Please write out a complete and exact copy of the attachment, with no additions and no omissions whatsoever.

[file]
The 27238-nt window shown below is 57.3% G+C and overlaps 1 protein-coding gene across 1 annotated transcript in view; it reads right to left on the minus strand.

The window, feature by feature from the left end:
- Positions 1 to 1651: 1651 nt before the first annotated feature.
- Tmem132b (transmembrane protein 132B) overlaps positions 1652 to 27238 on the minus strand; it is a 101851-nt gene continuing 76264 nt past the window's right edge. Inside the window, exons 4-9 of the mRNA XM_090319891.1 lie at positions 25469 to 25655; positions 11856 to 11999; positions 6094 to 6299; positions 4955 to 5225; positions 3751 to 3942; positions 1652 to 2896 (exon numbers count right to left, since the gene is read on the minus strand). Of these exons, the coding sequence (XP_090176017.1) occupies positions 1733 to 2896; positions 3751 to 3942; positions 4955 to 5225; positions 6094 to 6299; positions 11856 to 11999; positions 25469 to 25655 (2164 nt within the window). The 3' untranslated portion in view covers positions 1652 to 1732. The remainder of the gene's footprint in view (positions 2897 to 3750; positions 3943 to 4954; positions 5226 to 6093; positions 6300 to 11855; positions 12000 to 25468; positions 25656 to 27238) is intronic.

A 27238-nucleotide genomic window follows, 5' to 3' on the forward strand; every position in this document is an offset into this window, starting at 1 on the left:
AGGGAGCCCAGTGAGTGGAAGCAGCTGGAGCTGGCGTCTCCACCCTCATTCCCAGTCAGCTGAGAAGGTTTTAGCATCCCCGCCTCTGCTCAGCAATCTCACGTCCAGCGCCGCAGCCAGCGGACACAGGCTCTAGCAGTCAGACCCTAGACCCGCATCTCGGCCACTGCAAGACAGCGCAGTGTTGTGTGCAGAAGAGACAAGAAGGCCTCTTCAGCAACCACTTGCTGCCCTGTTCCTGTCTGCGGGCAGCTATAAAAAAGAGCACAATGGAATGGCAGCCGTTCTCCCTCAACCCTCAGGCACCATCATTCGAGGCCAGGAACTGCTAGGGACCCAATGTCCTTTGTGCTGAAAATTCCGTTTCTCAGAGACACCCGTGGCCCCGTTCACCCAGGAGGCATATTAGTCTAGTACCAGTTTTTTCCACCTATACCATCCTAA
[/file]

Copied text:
The 27238-nt window shown below is 57.3% G+C and overlaps 1 protein-coding gene across 1 annotated transcript in view; it reads right to left on the minus strand.

The window, feature by feature from the left end:
- Positions 1 to 1651: 1651 nt before the first annotated feature.
- Tmem132b (transmembrane protein 132B) overlaps positions 1652 to 27238 on the minus strand; it is a 101851-nt gene continuing 76264 nt past the window's right edge. Inside the window, exons 4-9 of the mRNA XM_090319891.1 lie at positions 25469 to 25655; positions 11856 to 11999; positions 6094 to 6299; positions 4955 to 5225; positions 3751 to 3942; positions 1652 to 2896 (exon numbers count right to left, since the gene is read on the minus strand). Of these exons, the coding sequence (XP_090176017.1) occupies positions 1733 to 2896; positions 3751 to 3942; positions 4955 to 5225; positions 6094 to 6299; positions 11856 to 11999; positions 25469 to 25655 (2164 nt within the window). The 3' untranslated portion in view covers positions 1652 to 1732. The remainder of the gene's footprint in view (positions 2897 to 3750; positions 3943 to 4954; positions 5226 to 6093; positions 6300 to 11855; positions 12000 to 25468; positions 25656 to 27238) is intronic.

A 27238-nucleotide genomic window follows, 5' to 3' on the forward strand; every position in this document is an offset into this window, starting at 1 on the left:
AGGGAGCCCAGTGAGTGGAAGCAGCTGGAGCTGGCGTCTCCACCCTCATTCCCAGTCAGCTGAGAAGGTTTTAGCATCCCCGCCTCTGCTCAGCAATCTCACGTCCAGCGCCGCAGCCAGCGGACACAGGCTCTAGCAGTCAGACCCTAGACCCGCATCTCGGCCACTGCAAGACAGCGCAGTGTTGTGTGCAGAAGAGACAAGAAGGCCTCTTCAGCAACCACTTGCTGCCCTGTTCCTGTCTGCGGGCAGCTATAAAAAAGAGCACAATGGAATGGCAGCCGTTCTCCCTCAACCCTCAGGCACCATCATTCGAGGCCAGGAACTGCTAGGGACCCAATGTCCTTTGTGCTGAAAATTCCGTTTCTCAGAGACACCCGTGGCCCCGTTCACCCAGGAGGCATATTAGTCTAGTACCAGTTTTTTCCACCTATACCATCCTAA